C-Reactive Protein, Fibrinogen, and Cardiovascular Disease Prediction

Stephen Kaptoge*, Emanuele Di Angelantonio, Lisa Pennells, Angela M. Wood, Ian R. White, Pei Gao, Matthew Walker, Alexander Thompson, Nadeem Sarwar, Muriel Caslake, Adam S. Butterworth, Philippe Amouyel, Gerd Assmann, Stephan J. L. Bakker, Elizabeth L. M. Barr, Elizabeth Barrett-Connor, Emelia J. Benjamin, Cecilia Bjorkelund, Hermann Brenner, Eric BrunnerRobert Clarke, Jackie A. Cooper, Peter Cremer, Mary Cushman, Gilles R. Dagenais, Ralph B. D'Agostino, Rachel Dankner, George Davey-Smith, Dorly Deeg, Jacqueline M. Dekker, Gunnar Engstrom, Aaron R. Folsom, F. Gerry R. Fowkes, John Gallacher, J. Michael Gaziano, Simona Giampaoli, Richard F. Gillum, Albert Hofman, Barbara V. Howard, Erik Ingelsson, Hiroyasu Iso, Torben Jorgensen, Stefan Kiechl, Akihiko Kitamura, Yutaka Kiyohara, Wolfgang Koenig, Daan Kromhout, Lewis H. Kuller, Debbie A. Lawlor, Tom W. Meade, Emerging Risk Factors

*Bijbehorende auteur voor dit werk

OnderzoeksoutputAcademicpeer review

764 Citaten (Scopus)



There is debate about the value of assessing levels of C-reactive protein (CRP) and other biomarkers of inflammation for the prediction of first cardiovascular events.


We analyzed data from 52 prospective studies that included 246,669 participants without a history of cardiovascular disease to investigate the value of adding CRP or fibrinogen levels to conventional risk factors for the prediction of cardiovascular risk. We calculated measures of discrimination and reclassification during follow-up and modeled the clinical implications of initiation of statin therapy after the assessment of CRP or fibrinogen.


The addition of information on high-density lipoprotein cholesterol to a prognostic model for cardiovascular disease that included age, sex, smoking status, blood pressure, history of diabetes, and total cholesterol level increased the C-index, a measure of risk discrimination, by 0.0050. The further addition to this model of information on CRP or fibrinogen increased the C-index by 0.0039 and 0.0027, respectively (P <0.001), and yielded a net reclassification improvement of 1.52% and 0.83%, respectively, for the predicted 10-year risk categories of "low" (<10%), " intermediate" (10% to <20%), and "high" (>= 20%) (P <0.02 for both comparisons). We estimated that among 100,000 adults 40 years of age or older, 15,025 persons would initially be classified as being at intermediate risk for a cardiovascular event if conventional risk factors alone were used to calculate risk. Assuming that statin therapy would be initiated in accordance with Adult Treatment Panel III guidelines (i.e., for persons with a predicted risk of >= 20% and for those with certain other risk factors, such as diabetes, irrespective of their 10-year predicted risk), additional targeted assessment of CRP or fibrinogen levels in the 13,199 remaining participants at intermediate risk could help prevent approximately 30 additional cardiovascular events over the course of 10 years.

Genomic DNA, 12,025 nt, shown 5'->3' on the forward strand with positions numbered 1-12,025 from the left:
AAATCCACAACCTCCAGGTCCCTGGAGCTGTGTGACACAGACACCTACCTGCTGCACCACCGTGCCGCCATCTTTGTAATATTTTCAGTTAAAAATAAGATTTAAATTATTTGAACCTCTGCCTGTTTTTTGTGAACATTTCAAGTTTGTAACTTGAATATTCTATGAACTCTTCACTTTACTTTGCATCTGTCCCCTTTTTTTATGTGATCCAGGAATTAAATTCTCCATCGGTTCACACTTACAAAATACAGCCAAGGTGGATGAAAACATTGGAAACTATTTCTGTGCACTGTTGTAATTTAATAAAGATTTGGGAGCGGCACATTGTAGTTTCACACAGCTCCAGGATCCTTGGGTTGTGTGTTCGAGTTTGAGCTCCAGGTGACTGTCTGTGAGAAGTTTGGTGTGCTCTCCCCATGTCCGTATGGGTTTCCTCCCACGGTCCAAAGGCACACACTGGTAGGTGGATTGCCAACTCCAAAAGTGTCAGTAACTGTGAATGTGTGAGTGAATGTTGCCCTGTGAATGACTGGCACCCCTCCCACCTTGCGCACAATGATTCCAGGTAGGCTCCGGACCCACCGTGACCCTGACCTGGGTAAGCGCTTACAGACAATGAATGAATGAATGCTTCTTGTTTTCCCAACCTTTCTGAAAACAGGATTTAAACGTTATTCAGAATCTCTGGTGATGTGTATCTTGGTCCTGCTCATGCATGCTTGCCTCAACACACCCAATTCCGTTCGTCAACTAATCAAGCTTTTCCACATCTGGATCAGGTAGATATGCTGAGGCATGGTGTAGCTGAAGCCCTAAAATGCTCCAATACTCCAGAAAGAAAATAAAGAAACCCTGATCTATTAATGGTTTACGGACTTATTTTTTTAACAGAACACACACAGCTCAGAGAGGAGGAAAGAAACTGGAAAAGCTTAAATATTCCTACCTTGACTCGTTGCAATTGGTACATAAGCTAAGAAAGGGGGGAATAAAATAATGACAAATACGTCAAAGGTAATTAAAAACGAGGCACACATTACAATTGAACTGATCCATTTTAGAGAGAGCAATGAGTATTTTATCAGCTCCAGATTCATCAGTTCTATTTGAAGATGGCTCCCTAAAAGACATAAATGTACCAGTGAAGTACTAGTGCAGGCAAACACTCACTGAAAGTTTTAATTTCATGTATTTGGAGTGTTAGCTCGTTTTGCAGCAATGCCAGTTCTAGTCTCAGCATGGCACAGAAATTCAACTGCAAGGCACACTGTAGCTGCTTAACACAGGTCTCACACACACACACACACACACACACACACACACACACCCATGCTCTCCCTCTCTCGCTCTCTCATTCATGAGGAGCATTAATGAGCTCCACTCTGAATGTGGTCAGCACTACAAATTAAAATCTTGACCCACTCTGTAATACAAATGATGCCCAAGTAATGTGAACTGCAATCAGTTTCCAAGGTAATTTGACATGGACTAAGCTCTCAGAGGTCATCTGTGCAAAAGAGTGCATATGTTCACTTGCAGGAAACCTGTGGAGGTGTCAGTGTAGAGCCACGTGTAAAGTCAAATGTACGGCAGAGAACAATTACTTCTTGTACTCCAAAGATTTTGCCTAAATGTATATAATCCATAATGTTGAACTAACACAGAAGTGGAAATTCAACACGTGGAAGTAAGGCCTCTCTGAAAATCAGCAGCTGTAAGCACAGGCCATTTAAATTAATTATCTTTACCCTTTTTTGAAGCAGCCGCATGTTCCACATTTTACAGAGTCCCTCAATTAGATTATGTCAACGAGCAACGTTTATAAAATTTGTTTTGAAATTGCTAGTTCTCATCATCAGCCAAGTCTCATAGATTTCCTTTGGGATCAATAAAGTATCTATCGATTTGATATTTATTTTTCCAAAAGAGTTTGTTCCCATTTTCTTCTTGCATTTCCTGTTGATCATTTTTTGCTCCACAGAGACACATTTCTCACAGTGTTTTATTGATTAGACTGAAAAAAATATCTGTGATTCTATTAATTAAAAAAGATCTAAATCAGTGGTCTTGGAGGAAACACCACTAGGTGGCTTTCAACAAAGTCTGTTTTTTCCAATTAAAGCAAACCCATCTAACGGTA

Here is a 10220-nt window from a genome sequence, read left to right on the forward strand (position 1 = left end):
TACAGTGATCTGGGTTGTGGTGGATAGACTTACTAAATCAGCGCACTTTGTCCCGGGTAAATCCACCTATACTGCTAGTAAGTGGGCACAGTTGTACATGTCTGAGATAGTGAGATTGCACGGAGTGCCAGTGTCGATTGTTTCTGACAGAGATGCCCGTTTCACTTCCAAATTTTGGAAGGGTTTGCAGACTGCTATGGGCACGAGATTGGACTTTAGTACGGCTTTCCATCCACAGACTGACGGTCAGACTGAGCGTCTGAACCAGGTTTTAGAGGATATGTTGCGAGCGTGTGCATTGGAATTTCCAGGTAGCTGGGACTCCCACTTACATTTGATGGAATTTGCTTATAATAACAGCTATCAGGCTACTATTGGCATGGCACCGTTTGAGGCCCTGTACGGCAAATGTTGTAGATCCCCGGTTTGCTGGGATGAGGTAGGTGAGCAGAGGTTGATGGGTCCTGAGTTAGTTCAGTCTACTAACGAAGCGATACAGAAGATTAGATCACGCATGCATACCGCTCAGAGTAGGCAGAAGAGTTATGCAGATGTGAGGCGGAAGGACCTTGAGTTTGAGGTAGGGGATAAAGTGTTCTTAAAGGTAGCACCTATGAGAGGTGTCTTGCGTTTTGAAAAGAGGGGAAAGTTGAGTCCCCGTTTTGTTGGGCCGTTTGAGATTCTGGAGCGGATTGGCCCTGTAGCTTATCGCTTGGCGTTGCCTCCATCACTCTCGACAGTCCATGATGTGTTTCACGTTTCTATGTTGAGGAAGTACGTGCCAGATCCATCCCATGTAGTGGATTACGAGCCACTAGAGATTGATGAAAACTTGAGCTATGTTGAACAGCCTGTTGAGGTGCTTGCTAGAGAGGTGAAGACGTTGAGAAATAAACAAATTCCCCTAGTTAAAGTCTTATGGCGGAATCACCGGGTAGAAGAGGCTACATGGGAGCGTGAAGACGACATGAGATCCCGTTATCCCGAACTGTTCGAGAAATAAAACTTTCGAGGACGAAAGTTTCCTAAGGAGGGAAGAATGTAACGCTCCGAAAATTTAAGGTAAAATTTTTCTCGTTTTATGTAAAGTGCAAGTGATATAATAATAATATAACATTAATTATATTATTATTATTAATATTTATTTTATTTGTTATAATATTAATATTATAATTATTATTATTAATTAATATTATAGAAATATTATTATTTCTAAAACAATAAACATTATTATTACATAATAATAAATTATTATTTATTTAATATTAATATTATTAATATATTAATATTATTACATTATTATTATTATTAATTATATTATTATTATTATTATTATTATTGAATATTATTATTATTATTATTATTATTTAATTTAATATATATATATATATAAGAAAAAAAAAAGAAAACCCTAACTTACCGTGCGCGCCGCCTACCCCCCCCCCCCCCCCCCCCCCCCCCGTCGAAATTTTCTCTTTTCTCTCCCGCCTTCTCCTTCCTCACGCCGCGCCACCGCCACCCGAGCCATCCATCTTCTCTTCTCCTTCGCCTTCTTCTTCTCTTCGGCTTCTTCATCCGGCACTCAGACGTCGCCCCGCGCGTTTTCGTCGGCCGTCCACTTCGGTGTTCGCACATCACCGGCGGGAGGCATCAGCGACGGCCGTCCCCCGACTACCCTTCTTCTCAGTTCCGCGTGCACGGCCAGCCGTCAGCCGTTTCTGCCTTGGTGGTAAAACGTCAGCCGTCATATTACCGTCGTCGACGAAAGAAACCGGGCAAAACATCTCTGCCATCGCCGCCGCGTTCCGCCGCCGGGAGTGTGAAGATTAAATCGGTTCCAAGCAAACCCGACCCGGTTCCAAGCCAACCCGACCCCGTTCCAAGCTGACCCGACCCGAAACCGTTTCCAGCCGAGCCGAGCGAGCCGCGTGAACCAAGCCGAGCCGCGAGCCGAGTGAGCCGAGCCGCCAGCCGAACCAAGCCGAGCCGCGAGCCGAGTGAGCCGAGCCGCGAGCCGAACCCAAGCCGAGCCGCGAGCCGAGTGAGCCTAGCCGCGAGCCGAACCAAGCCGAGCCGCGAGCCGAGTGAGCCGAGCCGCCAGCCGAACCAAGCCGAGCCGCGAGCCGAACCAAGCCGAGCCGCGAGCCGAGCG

In a study of people without known cardiovascular disease, we estimated that under current treatment guidelines, assessment of the CRP or fibrinogen level in people at intermediate risk for a cardiovascular event could help prevent one additional event over a period of 10 years for every 400 to 500 people screened. (Funded by the British Heart Foundation and others.)

Originele taal-2English
Pagina's (van-tot)1310-1320
Aantal pagina's11
TijdschriftNew England Journal of Medicine
Nummer van het tijdschrift14
StatusPublished - 4-okt-2012

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